# F(x)=2x + 32/x find the absolute maximum and minimum if they exist

• AFNequation
In summary, the absolute maximum and absolute minimum for the given function is when x > 0 and when x = 0.

#### AFNequation

find the absolute maximum and absolute minimum (if any) for the given function :
f(x)= 2x + 32/x ; when x > 0

I tried to solve it but I'm not sure if its a maxima or minima, here are my try :
f(x)= 2x + 32/x
f'(x)= 2-32/x^2
2-32/x^2=0
2u^2=32
u^2=16
u=4 or - 4
-4 is not included cause x > 0

f(4)= 2(4) + 32/4
f(4)= 8 + 8
f(4)= 16
(4, 16) but I'm not sure if it an absolute maximum or minimum?

are my steps correct ?

Find the second derivative at x = 4 to determine if it's a minimum or a maximum. If f''(4) > 0, then it's a local minimum, and if f''(4) < 0 it's a local maximum. Since the only x satisfying x > 0 and f'(x) = 0 is at x = 4, you can tell that it must be an absolute extremum.

thank you
but isn't the second derivative test only to determine the max or min relative ? not absolute extrema?

Yes, but if you find only one local maximum and no other places where f'(x) = 0, it must be an absolute maximum. Try drawing a graph. Draw a local maximum, and try to continue the curve and make it attain another higher maximum. Can you get it to do that without creating a local minimum somewhere?

i got another quistion
do i have to find f(-4) and f''(-4) ? or is it just f(4) and f''(-4) ?
cause it is > o

The problem as given asked for the maximum and minimum of your function for x > 0, so no, you don't need to check x = -4.

AFNequation said:
find the absolute maximum and absolute minimum (if any) for the given function :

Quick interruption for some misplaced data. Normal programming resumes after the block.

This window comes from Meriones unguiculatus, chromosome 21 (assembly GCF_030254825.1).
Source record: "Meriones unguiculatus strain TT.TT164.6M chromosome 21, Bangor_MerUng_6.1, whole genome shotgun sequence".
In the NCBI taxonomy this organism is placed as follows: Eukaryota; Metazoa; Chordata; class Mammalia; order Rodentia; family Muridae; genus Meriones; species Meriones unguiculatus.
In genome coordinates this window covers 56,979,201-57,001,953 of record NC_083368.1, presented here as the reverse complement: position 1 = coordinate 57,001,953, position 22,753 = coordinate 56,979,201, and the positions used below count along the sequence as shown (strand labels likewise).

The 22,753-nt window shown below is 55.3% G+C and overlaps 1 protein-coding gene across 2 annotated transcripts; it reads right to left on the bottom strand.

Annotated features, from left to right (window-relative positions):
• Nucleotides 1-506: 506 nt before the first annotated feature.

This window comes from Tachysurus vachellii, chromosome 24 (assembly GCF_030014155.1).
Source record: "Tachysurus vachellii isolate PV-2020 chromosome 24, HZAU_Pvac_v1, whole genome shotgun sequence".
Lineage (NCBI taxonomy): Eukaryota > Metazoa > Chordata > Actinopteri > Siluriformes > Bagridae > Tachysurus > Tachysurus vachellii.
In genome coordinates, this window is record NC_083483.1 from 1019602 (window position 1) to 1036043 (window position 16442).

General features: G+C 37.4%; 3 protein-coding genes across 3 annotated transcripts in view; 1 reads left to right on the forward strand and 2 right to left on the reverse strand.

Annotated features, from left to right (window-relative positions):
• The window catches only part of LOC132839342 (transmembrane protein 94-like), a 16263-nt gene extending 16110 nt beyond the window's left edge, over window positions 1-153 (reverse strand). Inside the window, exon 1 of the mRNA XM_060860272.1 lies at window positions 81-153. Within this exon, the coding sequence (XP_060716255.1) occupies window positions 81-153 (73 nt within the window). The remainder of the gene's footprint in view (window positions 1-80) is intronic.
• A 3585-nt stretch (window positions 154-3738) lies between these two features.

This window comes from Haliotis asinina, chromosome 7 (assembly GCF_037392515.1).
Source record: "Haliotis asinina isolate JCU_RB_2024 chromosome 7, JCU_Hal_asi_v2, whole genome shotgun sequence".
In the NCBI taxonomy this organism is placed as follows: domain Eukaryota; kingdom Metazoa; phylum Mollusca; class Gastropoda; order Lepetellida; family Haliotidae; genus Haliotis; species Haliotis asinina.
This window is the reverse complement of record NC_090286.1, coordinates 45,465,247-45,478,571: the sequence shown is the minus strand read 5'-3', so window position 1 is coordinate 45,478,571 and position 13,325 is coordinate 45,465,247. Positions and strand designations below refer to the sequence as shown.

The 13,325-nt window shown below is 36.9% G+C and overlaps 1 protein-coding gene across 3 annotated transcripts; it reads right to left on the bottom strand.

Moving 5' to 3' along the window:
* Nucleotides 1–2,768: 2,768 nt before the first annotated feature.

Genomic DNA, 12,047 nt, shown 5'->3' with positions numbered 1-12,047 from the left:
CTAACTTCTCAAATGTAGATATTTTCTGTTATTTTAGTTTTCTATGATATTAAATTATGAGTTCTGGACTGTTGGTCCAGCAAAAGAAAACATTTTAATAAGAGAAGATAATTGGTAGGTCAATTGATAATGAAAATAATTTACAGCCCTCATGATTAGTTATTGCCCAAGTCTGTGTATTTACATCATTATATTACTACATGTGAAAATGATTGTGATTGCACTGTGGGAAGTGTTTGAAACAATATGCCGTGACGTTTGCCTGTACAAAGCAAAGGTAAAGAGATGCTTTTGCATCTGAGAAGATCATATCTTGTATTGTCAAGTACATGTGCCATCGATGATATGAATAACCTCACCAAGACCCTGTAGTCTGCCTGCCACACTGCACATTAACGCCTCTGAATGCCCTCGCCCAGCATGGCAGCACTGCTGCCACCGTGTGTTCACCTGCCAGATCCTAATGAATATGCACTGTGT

f(x)= 2x + 32/x ; when x > 0

I tried to solve it but I'm not sure if its a maxima or minima, here are my try :
f(x)= 2x + 32/x
f'(x)= 2-32/x^2
2-32/x^2=0
2u^2=32
u^2=16
u=4 or - 4
-4 is not included cause x > 0

f(4)= 2(4) + 32/4
f(4)= 8 + 8
f(4)= 16
(4, 16) but I'm not sure if it an absolute maximum or minimum?

are my steps correct ?

Let's take a step back and recall something important.

A function is guaranteed to have an absolute maximum and an absolute minimum on a closed and bounded (aka compact) interval [a,b] if it is continuous everywhere in that interval.

Now, your function is continuous for all x > 0, but you are looking for a maximum and minimum on the interval (0, infinity), and this interval is NOT compact. Therefore the function is NOT guaranteed to have either a maximum or a minimum on that interval!

In fact, it certainly has no absolute maximum: if you plug in increasingly smaller numbers for x, then 2x gets closer and closer to 0, but 32/x gets larger and larger without bound! Similarly, if you pick x larger and larger, 32/x gets closer and closer to zero, but 2x grows without bound. Thus I could make f(x) equal a trillion or a googol or any big number I like if I choose a small enough x or a large enough x.

So at best you can hope to find an absolute minimum.

To verify that an absolute maximum does exist, let's pick x1 and x2 so that

$$f(x1) \geq 1000000000000$$ for $$0 \leq x < x1$$ or $$x > x2$$

Then $$[x1,x2]$$ is a compact interval, and f is continuous at every point in that interval, so it has an absolute minimum (and absolute maximum) when restricted to that interval. As long as the absolute minimum on $$[x1,x2]$$ is less than 1000000000000, then it is also the absolute minimum on all of $$(0,\infty)$$.

Since f is also differentiable on all of $$[x1,x2]$$, you can now proceed with the usual first and second derivative tests (along with checking the endpoints) to find the absolute max and min on $$[x1,x2]$$.

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